• Blah blah temporal cold war time travel laws blah blah blah. What? I know this is supposed to be an ongoing story arc, but I kind of don't care.
  • T'Pol: "there's a difference between keeping an open mind and believing something because you want it to be true" in reference to the time traveling.
  • Wow. Crewman Daniels is a time traveler, AND can walk through walls.
  • So, I think the apparent sabotage in Engineering backfiring was on purpose? Or really wasn't sabotage because it saved the ship from destruction? But to other nefarious ends? I really wasn't paying attention to these details.
  • Another reference to Archer's dog liking cheese. This is a recurrent theme.
  • Yay for cultural exchange. Go Phlox. Way to participate in the space plume pilgrimage.
  • How can Archer dangle on to a piece of scaffolding or catwalk when the cargo bay door or whatever was opened? He can't breathe, but he can stop himself from being sucked into space?
  • So... yeah. Time travel. Temporal cold war. Suliban bad guys. "Crewman" Daniels from 900 years in the future to intervene.

Silent Enemy

"Archer and Hoshi attempt to get to know Malcolm Reed better in order to surprise him on his birthday. Meanwhile, the Enterprise encounters a non-communicative alien ship that fires upon them. The Enterprise is unable to defend itself as it was not fitted with phase cannons before it left spacedock. Trip and Reed insist that they can construct the weaponry as well as the engineering staff at Jupiter Station. Archer orders the Enterprise to return to Earth to have the phase cannon fitted but authorises Trip and Reed to go ahead with creating and fitting their version.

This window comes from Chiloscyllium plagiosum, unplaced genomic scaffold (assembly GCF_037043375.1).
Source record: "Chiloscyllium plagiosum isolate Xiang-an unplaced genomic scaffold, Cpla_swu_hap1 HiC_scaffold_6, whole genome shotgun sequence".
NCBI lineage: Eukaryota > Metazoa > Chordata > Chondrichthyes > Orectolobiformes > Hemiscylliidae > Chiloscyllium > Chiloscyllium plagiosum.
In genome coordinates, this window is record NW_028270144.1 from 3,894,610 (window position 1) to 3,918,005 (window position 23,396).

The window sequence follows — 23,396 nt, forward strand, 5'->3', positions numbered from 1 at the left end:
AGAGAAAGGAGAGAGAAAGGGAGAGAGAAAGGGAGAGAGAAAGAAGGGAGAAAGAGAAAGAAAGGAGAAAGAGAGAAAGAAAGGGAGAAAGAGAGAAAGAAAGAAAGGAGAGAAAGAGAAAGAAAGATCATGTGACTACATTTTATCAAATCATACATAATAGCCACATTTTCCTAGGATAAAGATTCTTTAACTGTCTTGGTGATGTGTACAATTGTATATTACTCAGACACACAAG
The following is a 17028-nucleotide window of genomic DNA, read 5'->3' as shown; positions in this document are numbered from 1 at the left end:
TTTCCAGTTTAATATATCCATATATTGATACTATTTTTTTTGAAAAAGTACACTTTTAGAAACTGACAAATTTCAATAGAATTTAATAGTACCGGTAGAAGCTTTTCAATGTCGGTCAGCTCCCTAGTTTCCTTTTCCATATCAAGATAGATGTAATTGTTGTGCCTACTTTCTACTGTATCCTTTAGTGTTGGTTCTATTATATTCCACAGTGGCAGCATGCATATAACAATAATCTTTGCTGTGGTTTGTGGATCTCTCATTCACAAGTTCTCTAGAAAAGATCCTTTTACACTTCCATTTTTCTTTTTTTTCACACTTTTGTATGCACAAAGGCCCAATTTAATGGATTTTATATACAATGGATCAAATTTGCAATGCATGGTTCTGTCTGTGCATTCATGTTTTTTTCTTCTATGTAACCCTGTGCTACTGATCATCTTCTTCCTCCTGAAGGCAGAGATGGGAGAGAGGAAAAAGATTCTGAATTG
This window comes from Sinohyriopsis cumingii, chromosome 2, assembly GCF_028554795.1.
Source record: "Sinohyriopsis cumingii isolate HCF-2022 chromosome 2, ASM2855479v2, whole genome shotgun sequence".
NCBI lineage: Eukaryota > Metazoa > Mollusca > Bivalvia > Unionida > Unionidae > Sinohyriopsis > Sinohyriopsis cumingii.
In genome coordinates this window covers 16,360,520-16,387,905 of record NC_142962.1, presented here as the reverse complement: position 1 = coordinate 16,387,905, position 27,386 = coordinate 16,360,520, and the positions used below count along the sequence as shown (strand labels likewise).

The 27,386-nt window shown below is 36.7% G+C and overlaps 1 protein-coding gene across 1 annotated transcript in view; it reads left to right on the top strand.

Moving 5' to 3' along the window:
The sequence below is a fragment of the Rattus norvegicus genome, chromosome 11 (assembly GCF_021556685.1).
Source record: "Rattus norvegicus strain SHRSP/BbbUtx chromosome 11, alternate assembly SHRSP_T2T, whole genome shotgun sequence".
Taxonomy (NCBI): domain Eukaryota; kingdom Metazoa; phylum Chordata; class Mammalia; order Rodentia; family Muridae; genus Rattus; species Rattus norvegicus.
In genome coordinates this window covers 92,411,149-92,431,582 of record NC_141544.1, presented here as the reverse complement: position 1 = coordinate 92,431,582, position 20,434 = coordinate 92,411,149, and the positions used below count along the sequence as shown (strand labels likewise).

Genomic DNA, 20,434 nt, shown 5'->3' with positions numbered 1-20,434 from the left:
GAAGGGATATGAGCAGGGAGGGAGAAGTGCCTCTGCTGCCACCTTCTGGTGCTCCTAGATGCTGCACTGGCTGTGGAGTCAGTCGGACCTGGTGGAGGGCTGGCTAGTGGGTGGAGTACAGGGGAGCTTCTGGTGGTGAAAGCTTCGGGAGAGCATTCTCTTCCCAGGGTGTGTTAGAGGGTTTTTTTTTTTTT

The Enterprise e
ncounters the alien ship again and this time is able to defend itself and defeat the ship. Hoshi discovers that Reed is taking inoculations to enable him to eat pineapple. At the celebration of the defeat of the alien ship, Reed is amazed that the cake is pineapple, as he didn't know that anyone knew his favorite food." (Wikipedia Recap)
  • Ah, in this episode we get to learn more about Lieutenant Malcolm Reed. Will they each get a "getting to know you" episode?
  • We learn from Malcolm's rather stern British parents, speaking with the Captain, that Malcolm is not a complainer. And they are not close. They don't know what he likes to eat.
  • Why does Archer want to do a special dinner for Malcolm's birthday? Is this really a good use of Hoshi's time, tracking down Malcolm's favorite food?
  • Yes, other species motivations may be difficult to understand in human terms. Who knows why that alien ship is ignoring their hails and speeding away? It could be perfectly innocent!
  • Apparently, T'Pol can't use chopsticks. The Captain and Trip are entertained by this. But they only mention it, they don't show it. Kind of call-back to the Vulcan taboo against eating with their hands.
  • Trip has a long distance girlfriend named Natalie in Pensacola. And loves fried catfish.
  • And... the mysterious alien ship is back, and shooting at them! Guess their actions before weren't so innocent!